Internal knowledge sharing is essential for a large and complex institution such as the Bank to provide effective policy advice. Bottlenecks to information flows create inefficiencies, either through duplication of efforts and diverting resources from knowledge creation itself.

With that thought it mind, it turns out that that report does not link to any of the published material it refers to. It has a long list of references, many of them to other papers by the World Bank itself, but in virtually all cases they are textual descriptions, not links.2 It’s a dead end not because it’s a pdf, though that doesn’t help, but because it is constructed as an end point, not as a node in a network.

I have laboured that point a bit not because I care greatly about the information management practices of the World Bank, but because I suspect they are distinctive more in the visibility of what they do, than in the doing of it.

Most of the material I see in my working life is self-contained and very little of it makes explicit connections to other information.3 There are two big reasons for that (as well, no doubt, as a host of smaller ones).

The first is technical. You can only link to something if you know where it is now. There is only any point in linking to anything if you can be confident that it will still be there next week and next year (and in some cases, next decade). That requires information to have a permanent, canonical location at an appropriate level of granularity and for the arrangement of information to be more durable than the arrangement of work.

The second is cultural. You will only link to something if doing so is seen as valuable (and if doing so both is and is perceived to be easy to do). Links are most likely to be seen as valuable by people who might choose to follow them. Following links is easy for somebody reading on a screen, but impossible for somebody reading on paper. Reading on a screen is easier if the material is designed to be read that way, not just in layout but in information richness.  So there is little chance that links will flourish in an environment where most information is designed for presentation on paper (even if it is actually sometimes consumed on screen).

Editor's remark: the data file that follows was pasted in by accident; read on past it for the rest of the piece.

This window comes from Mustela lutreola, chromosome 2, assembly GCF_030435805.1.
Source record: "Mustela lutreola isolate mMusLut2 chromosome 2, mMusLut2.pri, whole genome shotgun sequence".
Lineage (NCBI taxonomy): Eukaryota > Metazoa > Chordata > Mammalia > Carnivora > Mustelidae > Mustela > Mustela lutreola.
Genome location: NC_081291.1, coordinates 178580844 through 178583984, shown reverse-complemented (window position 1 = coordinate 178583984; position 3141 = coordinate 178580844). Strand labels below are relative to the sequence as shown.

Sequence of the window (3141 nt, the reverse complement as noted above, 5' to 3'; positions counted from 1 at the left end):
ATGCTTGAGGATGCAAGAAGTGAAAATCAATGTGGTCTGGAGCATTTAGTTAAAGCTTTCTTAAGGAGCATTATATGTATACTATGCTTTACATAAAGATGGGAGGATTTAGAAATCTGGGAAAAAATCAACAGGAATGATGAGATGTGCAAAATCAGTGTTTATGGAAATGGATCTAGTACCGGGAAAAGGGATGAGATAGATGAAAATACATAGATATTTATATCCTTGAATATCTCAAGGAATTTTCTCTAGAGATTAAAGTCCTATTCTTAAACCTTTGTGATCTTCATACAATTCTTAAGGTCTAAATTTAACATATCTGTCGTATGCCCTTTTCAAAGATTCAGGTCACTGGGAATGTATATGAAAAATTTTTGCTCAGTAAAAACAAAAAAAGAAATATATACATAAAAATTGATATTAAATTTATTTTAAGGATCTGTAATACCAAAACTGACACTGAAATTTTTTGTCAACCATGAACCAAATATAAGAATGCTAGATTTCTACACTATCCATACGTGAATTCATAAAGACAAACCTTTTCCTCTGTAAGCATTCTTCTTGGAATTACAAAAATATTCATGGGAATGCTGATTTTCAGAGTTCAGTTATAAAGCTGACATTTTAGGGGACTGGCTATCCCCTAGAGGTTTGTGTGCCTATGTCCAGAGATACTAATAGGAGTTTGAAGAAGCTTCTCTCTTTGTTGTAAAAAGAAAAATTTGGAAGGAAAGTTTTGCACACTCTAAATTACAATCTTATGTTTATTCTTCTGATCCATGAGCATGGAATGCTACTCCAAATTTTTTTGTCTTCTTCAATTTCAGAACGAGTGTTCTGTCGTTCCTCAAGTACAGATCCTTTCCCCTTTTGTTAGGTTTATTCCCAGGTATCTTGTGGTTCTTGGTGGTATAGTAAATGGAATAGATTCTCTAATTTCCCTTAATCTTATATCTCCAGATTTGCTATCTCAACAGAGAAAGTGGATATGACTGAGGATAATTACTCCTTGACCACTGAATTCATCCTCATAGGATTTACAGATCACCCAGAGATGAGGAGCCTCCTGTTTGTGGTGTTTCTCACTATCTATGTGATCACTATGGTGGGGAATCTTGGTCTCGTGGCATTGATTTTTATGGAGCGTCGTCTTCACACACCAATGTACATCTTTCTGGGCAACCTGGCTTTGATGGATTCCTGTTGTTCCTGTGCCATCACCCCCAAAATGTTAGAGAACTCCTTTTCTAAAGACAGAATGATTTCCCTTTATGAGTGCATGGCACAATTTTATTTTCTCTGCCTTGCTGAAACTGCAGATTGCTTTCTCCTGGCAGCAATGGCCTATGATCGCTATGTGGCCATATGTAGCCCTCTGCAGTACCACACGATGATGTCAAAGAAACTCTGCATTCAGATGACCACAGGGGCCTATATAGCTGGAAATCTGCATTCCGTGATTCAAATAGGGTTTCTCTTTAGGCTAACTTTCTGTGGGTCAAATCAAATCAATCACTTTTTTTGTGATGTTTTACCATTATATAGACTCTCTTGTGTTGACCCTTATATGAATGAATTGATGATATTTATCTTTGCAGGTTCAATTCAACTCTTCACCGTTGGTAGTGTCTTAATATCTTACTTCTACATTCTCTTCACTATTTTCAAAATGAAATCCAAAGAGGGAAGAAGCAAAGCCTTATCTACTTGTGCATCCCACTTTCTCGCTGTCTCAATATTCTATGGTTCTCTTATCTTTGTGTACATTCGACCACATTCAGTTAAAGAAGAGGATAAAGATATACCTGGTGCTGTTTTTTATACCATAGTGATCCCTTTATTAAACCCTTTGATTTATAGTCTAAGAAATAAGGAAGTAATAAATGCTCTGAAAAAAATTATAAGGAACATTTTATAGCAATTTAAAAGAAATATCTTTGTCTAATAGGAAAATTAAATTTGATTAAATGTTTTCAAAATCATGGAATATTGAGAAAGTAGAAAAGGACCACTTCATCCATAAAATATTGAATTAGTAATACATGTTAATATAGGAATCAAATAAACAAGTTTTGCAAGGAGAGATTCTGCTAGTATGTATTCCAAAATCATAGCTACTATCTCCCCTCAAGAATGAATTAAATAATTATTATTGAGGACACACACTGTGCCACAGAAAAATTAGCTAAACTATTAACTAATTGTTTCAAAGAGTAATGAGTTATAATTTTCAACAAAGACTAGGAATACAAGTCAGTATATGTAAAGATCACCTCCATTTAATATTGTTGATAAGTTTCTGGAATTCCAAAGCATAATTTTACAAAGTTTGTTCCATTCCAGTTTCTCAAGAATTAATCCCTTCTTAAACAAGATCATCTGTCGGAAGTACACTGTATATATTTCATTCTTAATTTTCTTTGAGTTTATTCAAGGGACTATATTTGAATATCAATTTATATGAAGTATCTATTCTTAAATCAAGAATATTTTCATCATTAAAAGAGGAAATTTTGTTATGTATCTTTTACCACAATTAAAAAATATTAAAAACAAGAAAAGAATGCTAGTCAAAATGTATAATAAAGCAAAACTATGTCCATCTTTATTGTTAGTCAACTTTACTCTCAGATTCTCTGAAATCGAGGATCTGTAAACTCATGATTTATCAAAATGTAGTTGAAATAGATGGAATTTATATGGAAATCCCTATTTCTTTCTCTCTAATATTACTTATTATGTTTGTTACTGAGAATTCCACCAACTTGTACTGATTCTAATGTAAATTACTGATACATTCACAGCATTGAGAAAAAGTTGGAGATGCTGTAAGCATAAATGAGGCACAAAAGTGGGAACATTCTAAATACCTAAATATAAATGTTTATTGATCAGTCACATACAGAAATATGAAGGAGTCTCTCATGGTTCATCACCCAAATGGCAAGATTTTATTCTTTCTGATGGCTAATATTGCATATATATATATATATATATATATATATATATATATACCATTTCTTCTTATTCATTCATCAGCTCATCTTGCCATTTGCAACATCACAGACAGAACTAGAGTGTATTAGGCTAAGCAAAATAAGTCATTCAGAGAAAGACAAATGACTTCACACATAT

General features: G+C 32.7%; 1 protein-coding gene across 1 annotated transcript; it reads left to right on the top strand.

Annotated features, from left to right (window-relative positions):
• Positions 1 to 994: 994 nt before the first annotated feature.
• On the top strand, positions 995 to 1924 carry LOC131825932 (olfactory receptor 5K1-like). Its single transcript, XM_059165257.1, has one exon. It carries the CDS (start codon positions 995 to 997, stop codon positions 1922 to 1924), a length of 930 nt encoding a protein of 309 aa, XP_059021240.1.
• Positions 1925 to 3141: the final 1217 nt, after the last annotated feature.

Any solution to the information management problems of organisations needs to address both the technical and the cultural issues. The technical solution is necessary, but wholly unsurprisingly, it falls very far short of being sufficient. Even with the network in place to support a much more web-like approach, we cannot hope to consume information that way until we start producing it differently.

But if we succeed, there are prizes well worth having here, which go far beyond better information retrieval. As Tim Berners-Lee speculated a quarter of a century ago:

In providing a system for manipulating this sort of information, the hope would be to allow a pool of information to develop which could grow and evolve with the organisation and the projects it describes. For this to be possible, the method of storage must not place its own restraints on the information. This is why a “web” of notes with links (like references) between them is far more useful than a fixed hierarchical system.

The need hasn’t changed in the last twenty five years. Perhaps we should try the solution.

  1. Apart from the people who persist in believing that he invented the internet.
  2. There are precisely two clickable links, both to posts in the same blog – but bizarrely the links are to the blog’s homepage rather than the specific posts being cited, so even those don’t help as much as they should.
  3. The one big exception to that is emails which contain long chains of their predecessors, but the less said about that the better.